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00000175-b317-d35a-a3f7-bbdf00220000This legislative session, public radio stations across Texas are answering voters' questions about the elections. KUT has partnered with Houston Public Media, KERA News in Dallas, San Antonio's Texas Public Radio, Marfa Public Radio and Texas Standard to tackle crowdsourced questions from voters all over the state.

How Can Average Citizens Get Involved In Texas' Redistricting Process?

Veronica Zaragovia for KUT News

The Texas Legislature is in full swing. And, while lawmakers typically wait until the waning weeks of the session to get anything done, we're answering some of your questions about what goes on under the granite dome for our TXDecides project.

Today's question comes from Jane Shaughness: 

What is the best way for the average citizen to get engaged with redistricting?



Jennifer Stayton: With KUT News in Austin I'm Jennifer Stayton. It's Tuesday morning, and that is the time each week when we check in with KUT Senior Editor Ben Philpott for a look at what's happening at the Texas Capitol during this 2017 legislative session. Thanks as always for your time Ben.

Ben Philpott: Good morning.

JS: So I want to check in with you about kind of a big picture question right now, and that's redistricting. I want you to untangle a couple of things for us. First of all what is the current status of redistricting? It's 2017 there's a session going on. Is anything happening with redistricting right now?

BP: We've had a court case recently that you've probably heard about and heard reported here on KUT. Some federal judges have said that the state intentionally discriminated against minorities in the drawing of three congressional districts back in 2011, when they drew the maps. We'll see an appeal most likely from the state on this. I don't know how much longer the court case will go on before maps start to get redrawn. If they are redrawn, it won't just be those three districts you probably can't just redraw those three districts.

JS: Will there be a domino effect?

BP:There will be a domino effect, so we could get to five or seven districts that surround the three in question. So we could see a redraw, you know, maybe possibly in time for the 2018 elections. Although, we're less than a year out from the party primaries, so that may be a little tough.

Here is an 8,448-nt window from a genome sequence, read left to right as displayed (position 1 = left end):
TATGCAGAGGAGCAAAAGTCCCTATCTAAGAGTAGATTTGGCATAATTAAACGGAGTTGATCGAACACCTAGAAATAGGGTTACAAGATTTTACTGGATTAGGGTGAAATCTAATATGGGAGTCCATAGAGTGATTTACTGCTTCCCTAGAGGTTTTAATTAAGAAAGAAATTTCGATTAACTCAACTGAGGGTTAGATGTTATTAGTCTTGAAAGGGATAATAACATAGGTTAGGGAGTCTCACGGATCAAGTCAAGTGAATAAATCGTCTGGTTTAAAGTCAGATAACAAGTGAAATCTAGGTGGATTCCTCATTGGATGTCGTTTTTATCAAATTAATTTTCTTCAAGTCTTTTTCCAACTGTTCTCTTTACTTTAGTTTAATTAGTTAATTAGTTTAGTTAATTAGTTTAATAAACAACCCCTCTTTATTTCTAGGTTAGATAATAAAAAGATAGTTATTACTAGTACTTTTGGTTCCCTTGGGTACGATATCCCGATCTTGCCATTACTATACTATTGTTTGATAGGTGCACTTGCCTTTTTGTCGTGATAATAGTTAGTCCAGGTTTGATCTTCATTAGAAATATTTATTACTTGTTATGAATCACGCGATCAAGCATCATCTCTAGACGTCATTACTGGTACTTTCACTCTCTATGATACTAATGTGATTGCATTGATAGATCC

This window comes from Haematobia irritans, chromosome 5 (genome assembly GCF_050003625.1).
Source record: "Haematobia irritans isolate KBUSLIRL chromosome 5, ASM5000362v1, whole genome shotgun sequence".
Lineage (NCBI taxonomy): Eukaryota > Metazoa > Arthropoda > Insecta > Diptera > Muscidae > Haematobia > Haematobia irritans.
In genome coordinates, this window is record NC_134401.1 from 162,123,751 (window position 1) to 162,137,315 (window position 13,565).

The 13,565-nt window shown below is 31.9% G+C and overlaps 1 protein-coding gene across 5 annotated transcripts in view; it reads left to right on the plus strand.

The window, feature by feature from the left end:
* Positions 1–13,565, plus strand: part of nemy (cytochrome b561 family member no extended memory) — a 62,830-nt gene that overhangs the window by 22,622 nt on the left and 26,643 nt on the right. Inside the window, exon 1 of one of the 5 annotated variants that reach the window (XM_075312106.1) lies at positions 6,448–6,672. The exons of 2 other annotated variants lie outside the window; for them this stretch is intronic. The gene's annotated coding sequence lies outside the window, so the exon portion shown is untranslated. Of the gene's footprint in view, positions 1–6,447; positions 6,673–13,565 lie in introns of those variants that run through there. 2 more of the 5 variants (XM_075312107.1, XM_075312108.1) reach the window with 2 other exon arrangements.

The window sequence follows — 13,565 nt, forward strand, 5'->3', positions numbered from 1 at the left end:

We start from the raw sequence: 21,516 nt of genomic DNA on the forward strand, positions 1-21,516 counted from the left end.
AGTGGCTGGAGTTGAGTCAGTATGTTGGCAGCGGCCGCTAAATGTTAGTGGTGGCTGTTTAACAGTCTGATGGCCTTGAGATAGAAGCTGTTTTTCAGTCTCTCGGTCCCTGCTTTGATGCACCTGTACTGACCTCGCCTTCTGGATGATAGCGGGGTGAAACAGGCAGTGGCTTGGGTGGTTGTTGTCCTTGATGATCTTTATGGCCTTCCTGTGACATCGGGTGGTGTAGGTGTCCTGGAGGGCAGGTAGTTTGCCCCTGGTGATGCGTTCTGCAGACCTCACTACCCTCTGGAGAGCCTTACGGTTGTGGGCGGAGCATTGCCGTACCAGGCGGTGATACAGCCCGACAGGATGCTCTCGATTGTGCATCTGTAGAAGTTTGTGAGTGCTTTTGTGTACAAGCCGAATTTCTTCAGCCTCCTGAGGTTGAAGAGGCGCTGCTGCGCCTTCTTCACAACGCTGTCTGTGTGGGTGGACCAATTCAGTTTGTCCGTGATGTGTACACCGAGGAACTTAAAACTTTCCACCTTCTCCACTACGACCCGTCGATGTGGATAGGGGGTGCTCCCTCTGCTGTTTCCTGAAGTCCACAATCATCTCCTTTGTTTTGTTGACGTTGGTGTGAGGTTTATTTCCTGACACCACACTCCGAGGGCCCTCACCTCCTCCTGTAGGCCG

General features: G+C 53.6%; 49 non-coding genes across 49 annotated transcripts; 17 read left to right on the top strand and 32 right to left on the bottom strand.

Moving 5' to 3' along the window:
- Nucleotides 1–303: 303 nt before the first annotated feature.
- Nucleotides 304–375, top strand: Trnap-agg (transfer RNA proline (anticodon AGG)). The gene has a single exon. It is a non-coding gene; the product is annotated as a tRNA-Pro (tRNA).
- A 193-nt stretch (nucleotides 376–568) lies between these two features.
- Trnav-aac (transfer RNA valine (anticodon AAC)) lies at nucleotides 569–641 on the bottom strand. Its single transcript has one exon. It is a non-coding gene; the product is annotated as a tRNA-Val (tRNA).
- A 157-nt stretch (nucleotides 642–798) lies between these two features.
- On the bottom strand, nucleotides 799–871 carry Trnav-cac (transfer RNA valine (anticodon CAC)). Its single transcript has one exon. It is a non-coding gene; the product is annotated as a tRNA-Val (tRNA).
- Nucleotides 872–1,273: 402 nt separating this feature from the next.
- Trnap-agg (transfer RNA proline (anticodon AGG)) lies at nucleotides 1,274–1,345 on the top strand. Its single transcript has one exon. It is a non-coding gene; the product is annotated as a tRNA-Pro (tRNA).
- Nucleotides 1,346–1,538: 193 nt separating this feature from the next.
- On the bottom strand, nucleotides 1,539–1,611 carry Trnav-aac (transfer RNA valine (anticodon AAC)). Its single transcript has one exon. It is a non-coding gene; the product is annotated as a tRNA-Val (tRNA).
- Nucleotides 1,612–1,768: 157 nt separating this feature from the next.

JS: Well when would the maps normally be redrawn in just the regular cycle of maps?

BP: They'd be redrawn in the 2021 legislative session. You'd have the 2020 census and then in 2021 lawmakers would take that new information go to the Capitol and redraw the congressional state Senate and state House maps.

JS: So you know we've been taking time this legislative session to answer listeners questions about what's happening the Capitol and we actually had a question also from a listener about redistricting who wants to know. What is the best way for the average citizen to get engaged with the redistricting process?

BP: And, so, again we're talking about that 2021 redraw. And, honestly, there's not a lot you can do. You can join groups that will draw their own maps, their own suggestions for the legislature. Different activist groups, different minority groups will come to the legislature during that 2021 session and say 'Here's how we think you should draw the maps.' Beyond that, if you really don't like how the party in charge is drawing the map at the moment right now in Texas – that's the Republicans – you should go vote. Because changing the makeup of the Texas House and the Texas Senate is really how you would get a dramatic shift in the way the maps were drawn in the state.

JS: Thanks Ben for walking us through what's happening with redistricting right now and what's likely to come in the next few years. KUT Senior Editor Ben Philpott checks in with us every Tuesday morning to look at what's happening at the Texas Capitol during the 2017 legislative session and beyond sometimes. Thanks Ben.

BP: Thank you. 

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